On the lamb
It was just before ten o’clock on the night of October 17, 1999, and I was probably two hours past guzzling my dozen’th beer and who-can-remember’th shot of whisk’ at a local bar. [It had also easily been three hours since my last moment as an obedient member of society on that day.] Loud and rowdy, I had just watched the Mets defeat the Braves in an epic 15-inning playoff game that ended on Robin Ventura’s walk-off “grand single” in a cold, heavy October rainstorm.
Obviously, it was time to celebrate with more beer and more shots. Rounds of Red Dog bottles and Jager shots evolved to pints of High Life […it is the “The Champagne of Beers” after all] and Wild Turkey shots.
Finally, shortly after midnight, someone had the sense to say enough’s enough, no more drinking! [Hint: It wasn’t me.] Sooo, the bartenders kicked me out. [I was tired anyway.] I had driven to the bar almost nine hours earlier, but even in my altered state, I knew I wasn’t driving home. I walked. It was only a couple of miles, and my friend was with me, so I’d be fine. [“I’ll be fine”…How many stupidly drunk people tell themselves this before doing something they soon regret?]
There I was, exhaustively focused on just keeping myself upright and walking forward…left, right, left, left, no, right! And then there it was at my feet. Not my front door. [Damn.] Not another round of shots. [Double damn!] A street sign – ‘Dead End’. [In my defense, as a drunk dope, finding a downed street sign on a dark road that you’re stumbling along is like finding $100 on the floor of a Toys R Us as a 9-year-old boy.] “Hey! Check it out. Yeeeeeah!,” I yelled with the sign held high above my head to my buddy who I could barely see off ahead of me through the rain and night. Wait, what? What’s…why…how come I can’t see? Who’s shining that damn light in my eyes?
[Cue Styx’s “Renegade”] Oh momma I’m in fear for my life from the long arm of the law…
A police cruiser, not thirty-feet away, had its spotlight locked on me. Frozen, I stood there still holding the sign above my head. “Put. It. Down,” the officer bellowed thru the loudspeaker. [FML] There I was bellied up to the cruiser’s hood, spreadeagle, trying to e-nun-ci-ate e-ve-ry syl-la-ble of an explanation: “Sir, I’m being responsible, doing this community a service by not driving home drunk. I’m walking home. I’m walking!!,” I explained. No dice, he wasn’t in the mood to listen.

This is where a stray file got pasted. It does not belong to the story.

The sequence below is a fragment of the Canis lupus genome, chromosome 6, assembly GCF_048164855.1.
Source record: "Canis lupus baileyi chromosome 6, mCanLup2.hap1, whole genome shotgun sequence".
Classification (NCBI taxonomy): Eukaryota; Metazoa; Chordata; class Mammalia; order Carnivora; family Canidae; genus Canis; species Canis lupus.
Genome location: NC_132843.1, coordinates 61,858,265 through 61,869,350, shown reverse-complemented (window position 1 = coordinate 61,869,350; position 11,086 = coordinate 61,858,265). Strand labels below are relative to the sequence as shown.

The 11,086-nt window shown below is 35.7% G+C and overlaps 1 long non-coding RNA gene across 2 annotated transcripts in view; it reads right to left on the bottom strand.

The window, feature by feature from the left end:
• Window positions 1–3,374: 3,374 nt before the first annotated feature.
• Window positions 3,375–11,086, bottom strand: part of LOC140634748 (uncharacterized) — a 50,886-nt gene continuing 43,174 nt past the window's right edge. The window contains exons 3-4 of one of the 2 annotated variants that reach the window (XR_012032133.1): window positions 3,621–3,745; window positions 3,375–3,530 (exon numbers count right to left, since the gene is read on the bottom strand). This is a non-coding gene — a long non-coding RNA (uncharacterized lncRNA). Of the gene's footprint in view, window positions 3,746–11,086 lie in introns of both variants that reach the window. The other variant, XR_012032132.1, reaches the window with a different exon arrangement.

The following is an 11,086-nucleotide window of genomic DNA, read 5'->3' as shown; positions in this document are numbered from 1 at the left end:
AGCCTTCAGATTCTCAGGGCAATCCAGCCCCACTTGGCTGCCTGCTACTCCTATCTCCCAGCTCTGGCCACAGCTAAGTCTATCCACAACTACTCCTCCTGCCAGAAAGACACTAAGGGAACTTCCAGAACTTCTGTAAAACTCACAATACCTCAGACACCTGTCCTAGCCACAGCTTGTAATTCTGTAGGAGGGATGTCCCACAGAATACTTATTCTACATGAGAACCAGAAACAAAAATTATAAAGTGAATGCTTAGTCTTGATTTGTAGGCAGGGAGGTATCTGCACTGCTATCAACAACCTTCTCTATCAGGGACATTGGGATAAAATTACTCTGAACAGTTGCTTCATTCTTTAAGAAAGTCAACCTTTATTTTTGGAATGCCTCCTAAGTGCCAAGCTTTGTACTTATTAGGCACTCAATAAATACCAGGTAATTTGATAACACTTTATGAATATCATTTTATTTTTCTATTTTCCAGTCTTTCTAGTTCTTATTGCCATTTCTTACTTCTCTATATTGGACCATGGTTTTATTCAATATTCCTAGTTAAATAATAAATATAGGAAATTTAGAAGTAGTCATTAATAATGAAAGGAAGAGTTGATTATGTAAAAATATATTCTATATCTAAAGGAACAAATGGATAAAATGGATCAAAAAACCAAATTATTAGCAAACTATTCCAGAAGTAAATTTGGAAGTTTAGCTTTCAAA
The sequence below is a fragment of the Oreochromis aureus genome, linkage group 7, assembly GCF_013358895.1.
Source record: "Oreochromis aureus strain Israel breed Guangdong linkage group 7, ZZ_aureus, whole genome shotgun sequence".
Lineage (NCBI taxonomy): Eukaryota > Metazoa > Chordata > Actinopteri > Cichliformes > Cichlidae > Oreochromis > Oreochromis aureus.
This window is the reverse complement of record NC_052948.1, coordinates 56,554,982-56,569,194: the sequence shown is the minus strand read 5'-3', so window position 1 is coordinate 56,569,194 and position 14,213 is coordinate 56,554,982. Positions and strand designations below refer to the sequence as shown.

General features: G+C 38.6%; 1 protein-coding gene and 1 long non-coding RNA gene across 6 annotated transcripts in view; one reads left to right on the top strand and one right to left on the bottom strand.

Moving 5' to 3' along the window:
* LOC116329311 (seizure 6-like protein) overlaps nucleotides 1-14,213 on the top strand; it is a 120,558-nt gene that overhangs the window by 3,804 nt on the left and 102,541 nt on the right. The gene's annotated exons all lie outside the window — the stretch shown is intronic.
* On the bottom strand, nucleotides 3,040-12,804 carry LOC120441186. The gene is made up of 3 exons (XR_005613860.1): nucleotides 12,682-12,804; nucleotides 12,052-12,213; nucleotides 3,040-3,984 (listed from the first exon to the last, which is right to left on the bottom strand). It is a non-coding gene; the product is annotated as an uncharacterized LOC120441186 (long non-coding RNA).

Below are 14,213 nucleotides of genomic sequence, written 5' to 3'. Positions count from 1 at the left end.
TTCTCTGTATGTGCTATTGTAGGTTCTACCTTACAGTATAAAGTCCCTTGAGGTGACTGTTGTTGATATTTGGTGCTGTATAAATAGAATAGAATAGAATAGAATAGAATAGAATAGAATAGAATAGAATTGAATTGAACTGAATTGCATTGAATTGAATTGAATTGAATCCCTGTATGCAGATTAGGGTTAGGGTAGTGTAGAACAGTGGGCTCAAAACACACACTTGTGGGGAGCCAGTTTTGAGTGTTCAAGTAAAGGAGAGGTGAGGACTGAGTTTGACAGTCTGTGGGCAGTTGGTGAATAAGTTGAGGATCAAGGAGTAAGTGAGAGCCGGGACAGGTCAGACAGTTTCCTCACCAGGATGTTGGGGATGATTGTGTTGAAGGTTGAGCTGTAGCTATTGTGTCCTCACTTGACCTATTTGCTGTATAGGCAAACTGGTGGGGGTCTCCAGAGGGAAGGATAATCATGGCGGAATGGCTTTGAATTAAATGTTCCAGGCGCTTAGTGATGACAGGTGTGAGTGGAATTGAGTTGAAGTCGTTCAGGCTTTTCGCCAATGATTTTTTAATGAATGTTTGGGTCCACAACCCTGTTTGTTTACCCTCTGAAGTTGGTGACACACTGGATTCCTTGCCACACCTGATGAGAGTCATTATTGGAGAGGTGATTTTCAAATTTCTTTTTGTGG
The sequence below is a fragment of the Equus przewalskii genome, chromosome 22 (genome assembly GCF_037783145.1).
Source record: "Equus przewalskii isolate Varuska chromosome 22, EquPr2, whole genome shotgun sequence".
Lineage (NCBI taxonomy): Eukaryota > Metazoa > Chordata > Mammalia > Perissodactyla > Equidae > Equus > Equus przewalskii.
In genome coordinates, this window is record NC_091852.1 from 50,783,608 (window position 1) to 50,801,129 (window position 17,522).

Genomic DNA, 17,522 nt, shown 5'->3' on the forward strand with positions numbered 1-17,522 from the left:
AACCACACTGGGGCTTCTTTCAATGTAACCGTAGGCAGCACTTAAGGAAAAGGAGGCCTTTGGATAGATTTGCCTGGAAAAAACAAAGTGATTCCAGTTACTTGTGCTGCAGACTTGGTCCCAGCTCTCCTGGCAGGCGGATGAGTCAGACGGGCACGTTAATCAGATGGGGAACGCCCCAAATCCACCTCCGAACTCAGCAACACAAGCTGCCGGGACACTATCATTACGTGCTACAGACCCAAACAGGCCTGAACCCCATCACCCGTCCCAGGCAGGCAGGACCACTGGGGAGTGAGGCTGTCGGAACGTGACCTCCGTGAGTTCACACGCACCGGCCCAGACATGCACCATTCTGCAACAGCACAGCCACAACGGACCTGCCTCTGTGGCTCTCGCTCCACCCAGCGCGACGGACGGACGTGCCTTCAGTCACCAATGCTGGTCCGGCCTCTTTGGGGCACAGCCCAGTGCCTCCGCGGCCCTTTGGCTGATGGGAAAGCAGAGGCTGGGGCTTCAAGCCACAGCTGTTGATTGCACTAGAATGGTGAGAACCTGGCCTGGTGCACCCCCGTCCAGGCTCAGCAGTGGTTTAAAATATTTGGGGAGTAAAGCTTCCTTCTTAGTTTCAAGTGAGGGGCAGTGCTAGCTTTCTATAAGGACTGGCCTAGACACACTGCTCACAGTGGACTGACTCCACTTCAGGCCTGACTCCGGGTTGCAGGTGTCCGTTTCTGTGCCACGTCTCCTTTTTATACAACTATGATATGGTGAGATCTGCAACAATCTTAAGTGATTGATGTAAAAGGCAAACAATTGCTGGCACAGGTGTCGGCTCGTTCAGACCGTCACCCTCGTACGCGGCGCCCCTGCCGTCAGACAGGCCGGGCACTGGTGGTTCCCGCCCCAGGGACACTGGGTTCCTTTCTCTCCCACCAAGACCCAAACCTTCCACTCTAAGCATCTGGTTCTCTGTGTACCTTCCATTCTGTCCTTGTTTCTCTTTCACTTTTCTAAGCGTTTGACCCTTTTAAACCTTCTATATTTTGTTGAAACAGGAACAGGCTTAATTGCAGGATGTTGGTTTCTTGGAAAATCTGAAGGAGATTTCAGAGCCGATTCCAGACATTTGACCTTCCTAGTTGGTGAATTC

“Where’s my friend?,” I asked the officer. “Friend? Who? You’re alone,” he said. And now I’m angry. Not because my buddy darted off and left me, but because this officer clearly wasn’t interested in my side of the story, and the more I spoke, the deeper and deeper of a hole I was digging myself. Cuffed and stuffed, I was on my way “downtown.”
…Lawman has put an end to my running and I’m so far from my home.
Fingerprinted, photographed and charged with “possession of stolen property,” “drunken disorderly conduct” and “resisting arrest,” I was asked to have a seat and offered a cup of coffee by the officer. “Sober up and we’ll drive you home,” the officer said. Really? They’re just going to sit me in a chair and pour coffee down my throat until I’m sober enough to go home? No way, I wanted the full criminal treatment. After all, who knows when my next opportunity might be, right? [Obviously, I was still shithoused.] I insisted that they put me in a cell. “And I want a tin cup to run along the bars!,” I shouted. Finally, after a bit of a temper tantrum, they granted me my wish and tossed me in a cage. [WIN!] However, they only had paper coffee cups, and as you might imagine it didn’t make quite the sound on the steel bars that I had hoped for. [FAIL!]
I was sentenced to, like, twenty-something hours of community service. Not bad, right? Well, I never served it. Not one lousy, undeserving minute. Shortly after this all went down, I got a job out in California and off I went. I’ve never received a call or letter regarding the matter. I escaped.